In which Annie (high school teacher, mother of two young girls and a younger boy) and her aunt Deborah (children's bookseller, mother of two young women in their 20s) discuss children's books and come up with annotated lists.

Tuesday, December 23, 2014

Graphic memoirs, for kids and adults alike

Dear Aunt Debbie,

Happiest of holidays! I'm so glad to hear that things are humming along at the store, despite the odd objection to stories that are "too sad."

As we head into the school break, I wanted to highlight a couple of books we've recently fallen in love with, excellent reading for both kids and adults.

The kid appeal: both are graphic novel memoirs (have I mentioned we're a little obsessed with graphic novels?), both focused on the early to middle childhood years of the author/protagonist, both full of humor and intelligence and drama, both featuring smart, creative girls.

The adult appeal, especially to adults around my age: the major action in both books takes place in the 1970s and 1980s, so they have a real time capsule quality (walkmans! slouchy socks! the San Francisco earthquake! the Waltons!).

Book number 1 is from our beloved Raina Telgemeier, author of Smile and the Rapunzel story in Fairy Tale ComicsSisters is billed as "the companion to Smile." In Smile, Telgemeier focused in depth on her fraught dental history (she knocked out her adult front teeth in an accident, and years of surgery and complicated braces followed). In Sisters, the braces take a back seat, and Telgemeier focuses on her fraught relationship with her younger sister, Amara.

The frame story puts Raina, Amara, their younger brother Will, and their mom in a minivan on a road trip from San Francisco to Colorado for a family reunion. Bickering abounds, and frequent flashbacks (with the pages tinted slightly yellow, to make it clear what's a flashback and what is present day) expand on the sisters' history. It feels like such a real family -- the back and forth among the siblings, expert at pushing each others' buttons, the ways in which small moments of connection break through. Amara loves all nature, including lizards and snakes; Raina thinks they're disgusting, and a snake figures prominently in one of the book's later scenes. The road trip offers a chance for the sisters to take stock of their relationship to each other, and to realize that their parents' marriage is in trouble. It feels like a pivotal summer.

Isabel bought Sisters at her school book fair, and we must have read it 12 times through in the first week. Both Isabel and Eleanor identified with the family deeply (two sisters! who bicker! and their brother is also named Will!), though thankfully there is no parental tension looming on the horizon in our house. We took Smile out of the library not long afterward, and we have now read it at least as many times. Telgemeier's illustrations are a little goofy and totally expressive, and she's able to explore complicated emotional material in clear and accessible ways. An absolute hit.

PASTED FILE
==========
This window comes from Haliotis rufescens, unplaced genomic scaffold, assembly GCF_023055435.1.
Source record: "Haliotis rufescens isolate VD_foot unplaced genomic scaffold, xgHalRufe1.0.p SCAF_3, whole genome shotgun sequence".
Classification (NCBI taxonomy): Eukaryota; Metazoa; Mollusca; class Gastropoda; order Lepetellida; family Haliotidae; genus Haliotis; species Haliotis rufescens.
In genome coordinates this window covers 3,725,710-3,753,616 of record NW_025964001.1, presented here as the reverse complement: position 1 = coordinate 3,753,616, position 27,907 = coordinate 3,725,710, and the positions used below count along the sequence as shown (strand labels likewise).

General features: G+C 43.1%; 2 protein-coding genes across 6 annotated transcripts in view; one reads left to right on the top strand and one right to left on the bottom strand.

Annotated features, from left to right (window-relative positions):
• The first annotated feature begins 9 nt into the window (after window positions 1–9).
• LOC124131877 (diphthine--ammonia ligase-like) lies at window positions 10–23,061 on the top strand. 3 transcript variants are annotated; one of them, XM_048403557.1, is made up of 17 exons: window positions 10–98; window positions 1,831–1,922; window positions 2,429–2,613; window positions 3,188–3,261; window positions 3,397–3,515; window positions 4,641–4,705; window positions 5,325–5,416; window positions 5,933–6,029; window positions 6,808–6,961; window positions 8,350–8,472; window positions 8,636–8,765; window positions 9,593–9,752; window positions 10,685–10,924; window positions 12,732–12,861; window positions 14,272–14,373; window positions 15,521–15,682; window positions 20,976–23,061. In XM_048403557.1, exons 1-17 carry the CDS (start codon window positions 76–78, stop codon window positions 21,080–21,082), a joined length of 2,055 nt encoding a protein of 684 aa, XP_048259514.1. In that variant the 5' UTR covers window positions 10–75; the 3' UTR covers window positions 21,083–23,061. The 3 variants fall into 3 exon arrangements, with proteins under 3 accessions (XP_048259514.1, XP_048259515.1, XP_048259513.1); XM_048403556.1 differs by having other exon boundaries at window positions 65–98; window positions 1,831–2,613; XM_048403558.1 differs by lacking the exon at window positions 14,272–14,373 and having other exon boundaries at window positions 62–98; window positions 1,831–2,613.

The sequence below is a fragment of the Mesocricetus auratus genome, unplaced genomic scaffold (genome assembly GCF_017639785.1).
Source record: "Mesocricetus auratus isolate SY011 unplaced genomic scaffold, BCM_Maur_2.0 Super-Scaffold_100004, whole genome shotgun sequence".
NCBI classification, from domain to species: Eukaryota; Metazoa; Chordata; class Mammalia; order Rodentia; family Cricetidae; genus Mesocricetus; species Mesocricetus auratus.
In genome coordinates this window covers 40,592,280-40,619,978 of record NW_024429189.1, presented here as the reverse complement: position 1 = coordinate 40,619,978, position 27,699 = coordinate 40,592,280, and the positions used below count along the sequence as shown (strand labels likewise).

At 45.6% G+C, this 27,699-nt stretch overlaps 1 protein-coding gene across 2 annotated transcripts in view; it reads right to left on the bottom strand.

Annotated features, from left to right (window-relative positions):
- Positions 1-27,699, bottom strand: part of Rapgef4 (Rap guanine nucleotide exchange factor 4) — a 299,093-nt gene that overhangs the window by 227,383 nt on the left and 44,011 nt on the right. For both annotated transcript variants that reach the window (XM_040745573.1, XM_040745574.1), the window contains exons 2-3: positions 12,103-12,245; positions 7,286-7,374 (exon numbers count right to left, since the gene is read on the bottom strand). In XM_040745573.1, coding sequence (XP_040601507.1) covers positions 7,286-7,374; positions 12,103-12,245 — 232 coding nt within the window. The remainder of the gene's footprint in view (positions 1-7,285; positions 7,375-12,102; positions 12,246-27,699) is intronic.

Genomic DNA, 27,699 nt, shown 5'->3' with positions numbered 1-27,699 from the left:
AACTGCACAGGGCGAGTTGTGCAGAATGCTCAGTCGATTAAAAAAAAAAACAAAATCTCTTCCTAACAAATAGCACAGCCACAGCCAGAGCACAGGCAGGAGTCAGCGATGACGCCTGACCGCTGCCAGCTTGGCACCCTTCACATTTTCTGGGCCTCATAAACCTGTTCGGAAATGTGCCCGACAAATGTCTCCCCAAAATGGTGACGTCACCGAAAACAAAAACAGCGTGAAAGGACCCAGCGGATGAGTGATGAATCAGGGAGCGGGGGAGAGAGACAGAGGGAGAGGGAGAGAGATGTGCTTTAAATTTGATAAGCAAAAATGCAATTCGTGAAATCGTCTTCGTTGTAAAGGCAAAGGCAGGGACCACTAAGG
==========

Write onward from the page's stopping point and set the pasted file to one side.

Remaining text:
Book number 2 captured Eleanor before Isabel.  In El Deafo, Cece Bell tells the story of losing most of her hearing at age 4 after a bout of meningitis. It's the mid-1970s, and she's outfitted with two different hearing aids, both enormous by today's standards: a smaller one for home, and the large "Phonic Ear" for school. The people in El Deafo are depicted as rabbit-like creatures, with long ears, so the wires connected to the hearing aids are extremely visible, as Bell says they felt to her as a child.

Cece wears the Phonic Ear as a box hanging around her neck (underneath her overalls, which she wears every day to hide the box). Her classroom teacher wears a microphone, which allows Cece to hear her speech far more clearly. It turns out that the microphone is quite powerful, allowing Cece to hear her teacher anywhere in the building: in the teacher's lounge, even in the bathroom. This, then, is her superpower. Cece fights off her feelings of loneliness and difference by imagining herself as El Deafo.

El Deafo, which came as a gift from you, resonated for me because of the history of deafness in my family: as we've written about before, both of my father's parents were born deaf, and communicated largely through lip-reading rather than sign language. Cece struggles with self-identifying as deaf, and rejects learning ASL when her mother encourages it. She depicts herself as both lonely and independent, always very much herself. In one of my favorite details, she wears a red two-piece bathing suit and nothing else for pretty much the entire year she's four.

I think El Deafo resonated for the girls, especially Eleanor, because of Bell's depiction of elementary school friendships and their vagaries. There's a lot to talk about here (as there is in Smile) in terms of making friends, and standing up to your friends when they treat you in a way that makes you uncomfortable, by focusing on your differences. Eleanor's research into the life of Helen Keller (which led us to another terrific graphic novel) also whetted her interest in the subject of deafness.

Isabel loves to read graphic novels on her own, but I think she had trouble making sense of this one without adult help. She picked it up and put it down, fully getting into it only when we sat down to read it aloud together. Recently, it has come into the rotation of books she reads in bed on weekend nights -- the highest accolade.

Have a wonderful holiday, and give my love to your amazing family, all home together for Christmas!

Love, Annie

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